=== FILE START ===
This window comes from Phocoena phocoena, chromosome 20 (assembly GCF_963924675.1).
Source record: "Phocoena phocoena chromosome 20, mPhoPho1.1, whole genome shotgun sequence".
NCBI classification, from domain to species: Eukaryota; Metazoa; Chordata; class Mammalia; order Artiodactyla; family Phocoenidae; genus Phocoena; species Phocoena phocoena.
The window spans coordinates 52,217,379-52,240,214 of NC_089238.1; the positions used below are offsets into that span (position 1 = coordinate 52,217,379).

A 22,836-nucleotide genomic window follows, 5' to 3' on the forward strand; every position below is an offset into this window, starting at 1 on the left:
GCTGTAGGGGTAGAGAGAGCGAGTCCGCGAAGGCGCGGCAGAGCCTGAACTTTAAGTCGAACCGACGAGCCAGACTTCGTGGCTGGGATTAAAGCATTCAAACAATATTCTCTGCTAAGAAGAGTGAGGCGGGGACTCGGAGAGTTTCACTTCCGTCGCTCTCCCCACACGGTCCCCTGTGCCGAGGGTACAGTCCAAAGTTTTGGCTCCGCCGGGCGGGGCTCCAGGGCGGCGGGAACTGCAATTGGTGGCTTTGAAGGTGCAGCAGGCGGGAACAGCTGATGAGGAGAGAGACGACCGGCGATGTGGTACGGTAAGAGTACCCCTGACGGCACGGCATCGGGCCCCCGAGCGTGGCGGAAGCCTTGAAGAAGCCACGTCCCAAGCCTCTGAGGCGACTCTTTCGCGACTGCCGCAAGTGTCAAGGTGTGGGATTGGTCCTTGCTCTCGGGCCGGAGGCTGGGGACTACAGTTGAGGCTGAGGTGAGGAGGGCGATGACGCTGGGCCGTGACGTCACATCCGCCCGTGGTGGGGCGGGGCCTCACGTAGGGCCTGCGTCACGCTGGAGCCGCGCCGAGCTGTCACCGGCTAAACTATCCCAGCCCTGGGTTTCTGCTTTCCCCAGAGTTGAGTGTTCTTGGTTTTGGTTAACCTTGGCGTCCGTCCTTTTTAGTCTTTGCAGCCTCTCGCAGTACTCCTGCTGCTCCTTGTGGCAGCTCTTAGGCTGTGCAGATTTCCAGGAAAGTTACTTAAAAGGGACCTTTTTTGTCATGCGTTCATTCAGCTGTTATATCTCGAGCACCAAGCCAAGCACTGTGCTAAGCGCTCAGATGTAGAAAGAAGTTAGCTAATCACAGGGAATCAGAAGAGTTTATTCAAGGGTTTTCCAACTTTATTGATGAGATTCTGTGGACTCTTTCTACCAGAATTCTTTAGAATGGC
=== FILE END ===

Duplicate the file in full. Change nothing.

This window comes from Phocoena phocoena, chromosome 20 (assembly GCF_963924675.1).
Source record: "Phocoena phocoena chromosome 20, mPhoPho1.1, whole genome shotgun sequence".
NCBI classification, from domain to species: Eukaryota; Metazoa; Chordata; class Mammalia; order Artiodactyla; family Phocoenidae; genus Phocoena; species Phocoena phocoena.
The window spans coordinates 52,217,379-52,240,214 of NC_089238.1; the positions used below are offsets into that span (position 1 = coordinate 52,217,379).

A 22,836-nucleotide genomic window follows, 5' to 3' on the forward strand; every position below is an offset into this window, starting at 1 on the left:
GCTGTAGGGGTAGAGAGAGCGAGTCCGCGAAGGCGCGGCAGAGCCTGAACTTTAAGTCGAACCGACGAGCCAGACTTCGTGGCTGGGATTAAAGCATTCAAACAATATTCTCTGCTAAGAAGAGTGAGGCGGGGACTCGGAGAGTTTCACTTCCGTCGCTCTCCCCACACGGTCCCCTGTGCCGAGGGTACAGTCCAAAGTTTTGGCTCCGCCGGGCGGGGCTCCAGGGCGGCGGGAACTGCAATTGGTGGCTTTGAAGGTGCAGCAGGCGGGAACAGCTGATGAGGAGAGAGACGACCGGCGATGTGGTACGGTAAGAGTACCCCTGACGGCACGGCATCGGGCCCCCGAGCGTGGCGGAAGCCTTGAAGAAGCCACGTCCCAAGCCTCTGAGGCGACTCTTTCGCGACTGCCGCAAGTGTCAAGGTGTGGGATTGGTCCTTGCTCTCGGGCCGGAGGCTGGGGACTACAGTTGAGGCTGAGGTGAGGAGGGCGATGACGCTGGGCCGTGACGTCACATCCGCCCGTGGTGGGGCGGGGCCTCACGTAGGGCCTGCGTCACGCTGGAGCCGCGCCGAGCTGTCACCGGCTAAACTATCCCAGCCCTGGGTTTCTGCTTTCCCCAGAGTTGAGTGTTCTTGGTTTTGGTTAACCTTGGCGTCCGTCCTTTTTAGTCTTTGCAGCCTCTCGCAGTACTCCTGCTGCTCCTTGTGGCAGCTCTTAGGCTGTGCAGATTTCCAGGAAAGTTACTTAAAAGGGACCTTTTTTGTCATGCGTTCATTCAGCTGTTATATCTCGAGCACCAAGCCAAGCACTGTGCTAAGCGCTCAGATGTAGAAAGAAGTTAGCTAATCACAGGGAATCAGAAGAGTTTATTCAAGGGTTTTCCAACTTTATTGATGAGATTCTGTGGACTCTTTCTACCAGAATTCTTTAGAATGGC